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Proving The Experts Wrong In Football

Plenty of Miami Hurricanes have been able to prove experts wrong

Denver Broncos v Buffalo Bills Photo by Brett Carlsen/Getty Images

One of my favorite things in football, is when a player proves the media and “experts” wrong, and just turns out to be a star in college or once they get to the NFL. Last night, at around 2 in the morning, I was watching a documentary on Tom Brady, specifically about how he dropped to the 199th pick, with six other quarterbacks being drafted before him.

Brady definitely wasn’t the highest rated QB coming out of Michigan, his NFL Combine was laughed. Heck, he wasn’t he good enough to start at college consistently. Yet, he got his chance, and obviously has done the most with it.

Those are the stories I love in sports in general, but especially football. I’m such a huge fan of the underdog making it in football, the guy that was doubted and then proved those doubters wrong. That’s why I love the story about Jimmy Murphy so much, walk-on player who earned that scholarship and became a crucial part on special teams for the Hurricanes.

Another favorite story of mine, non-related to Miami, is Wayne Chrebet. This wide receiver from Hofstra went undrafted because he was short, and well, he went to Hofstra. He ended up making the Jets, and wound up playing 11 years in New York and became one of the best receivers in franchise history.

This topic has been on my mind a lot lately, mainly because the NFL Combine just passed, and you hear draft experts critique these players on things like the 40-yard dash and the bench press. I’m not saying those tests aren’t important, because they wouldn’t be doing it if it wasn’t, but there’s just so much more in analyzing a football player.

I should mention, I’m not doing this to bash the media and sports analysts at all, because they’re very good at what they do. They’ve obviously been right a lot more than they’ve been wrong, that’s why they have the jobs that they do. It’s just a great story when someone like Ed Reed is just a two-star recruit out of high school, and then is passed over in the Draft, and becomes one of the best football players we’ve ever seen.

Going into the 2002 NFL Draft, the big knock on safety Ed Reed was that he wasn’t six-feet tall, he didn’t run a 4.4 40, and his athleticism was questioned heavily. The greatest safety in NFL history dropped all the way to the 24th pick, when the Ravens selected him.

The day after Reed was drafted, a reporter for a Baltimore news outlet said the following about the pick, “There was no magic yesterday, just Ed Reed. Another draft. Just another player.” Yes, that is a real quote.

Reed’s teammate in Baltimore for many years, and fellow former Hurricane, Ray Lewis, was said to be undersized for a linebacker, and dropped until the 26th pick. Lewis is in the Hall of Fame, and one of the greatest middle linebackers in NFL history.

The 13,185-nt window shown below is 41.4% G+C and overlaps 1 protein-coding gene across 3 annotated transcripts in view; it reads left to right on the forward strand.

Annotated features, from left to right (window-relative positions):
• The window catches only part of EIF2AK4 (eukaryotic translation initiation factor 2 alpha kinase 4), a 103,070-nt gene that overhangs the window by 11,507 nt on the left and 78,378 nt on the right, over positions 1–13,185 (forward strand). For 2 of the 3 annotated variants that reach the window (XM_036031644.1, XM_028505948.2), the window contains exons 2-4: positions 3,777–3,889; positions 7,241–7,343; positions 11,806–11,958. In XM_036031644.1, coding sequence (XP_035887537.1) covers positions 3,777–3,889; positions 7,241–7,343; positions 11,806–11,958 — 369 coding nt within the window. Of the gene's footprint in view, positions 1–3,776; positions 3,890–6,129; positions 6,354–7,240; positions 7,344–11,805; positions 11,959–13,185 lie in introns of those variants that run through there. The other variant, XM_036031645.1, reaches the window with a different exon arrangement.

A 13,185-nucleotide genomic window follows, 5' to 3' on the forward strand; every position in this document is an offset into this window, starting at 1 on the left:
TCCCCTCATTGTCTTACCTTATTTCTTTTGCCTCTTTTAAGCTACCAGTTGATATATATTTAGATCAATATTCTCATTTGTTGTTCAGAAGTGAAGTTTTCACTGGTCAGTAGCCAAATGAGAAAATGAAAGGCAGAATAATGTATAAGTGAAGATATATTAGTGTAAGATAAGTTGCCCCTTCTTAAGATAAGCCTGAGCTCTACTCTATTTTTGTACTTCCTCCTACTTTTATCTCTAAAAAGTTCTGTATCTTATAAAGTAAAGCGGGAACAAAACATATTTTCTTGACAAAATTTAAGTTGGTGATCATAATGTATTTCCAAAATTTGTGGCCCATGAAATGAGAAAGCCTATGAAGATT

How about Frank Gore? That one guy who just happens to be third all-time in career rushing yards in the NFL. He wasn’t drafted until San Francisco picked him up in the third round. THE THIRD ROUND!

The obvious concern surrounding Gore was if he could stay healthy, and his longevity was a major question being asked, and rightfully so, because he had plenty of injury problems at Miami. Years later, longevity still hasn’t been a problem, and it was reported last week that Gore is planning on returning for his 16th season in the pros.

There really are so many cases of Hurricanes dropping in the Draft. Five-time Pro Bowl selection Jimmy Graham went in the 3rd round, the fact that he was a college basketball player scared people off. Jessie Armstead was also a five-time Pro Bowler, and he didn’t go until the 8th round, injuries was his problem.

People even like to bring up Warren Sapp’s experience at the Draft. Due to off-the field problems, Sapp was passed over by several teams, even though he was expected to be a top-five pick prior to reports. Sapp dropped down to the 12th pick, went to Tampa Bay and was one of the foundations for their Super Bowl run in 2002. Oh and also, Sapp is in the Hall of Fame and regarded as one of the best defensive tackles in football history.

Jim Burt wasn't even drafted, but ended up becoming a Pro Bowl defensive tackle and was a key part on the Giants defense that won two Super Bowls. You know who else was undrafted? Jim Otto, the Hall of Famer. Times were different in 1960, and we obviously didn’t have Mel Kiper Jr. critiquing every little thing, but to think a Hall of Famer wasn’t picked back in the day when there was about 45 rounds in the draft, insane.

Even when you look at a player like Gregory Rousseau, real lanky 3-star prospect out of high school, where his coaches played him even at safety and receiver in addition to defensive line. Looked at by many as a “project” player, Rousseau shut up all of the experts in 2019 by racking up 15.5 sacks, and establishing himself as perhaps the best defensive end in all of college football.

Just goes to show you, there are certain things you can’t measure when it comes to a football player.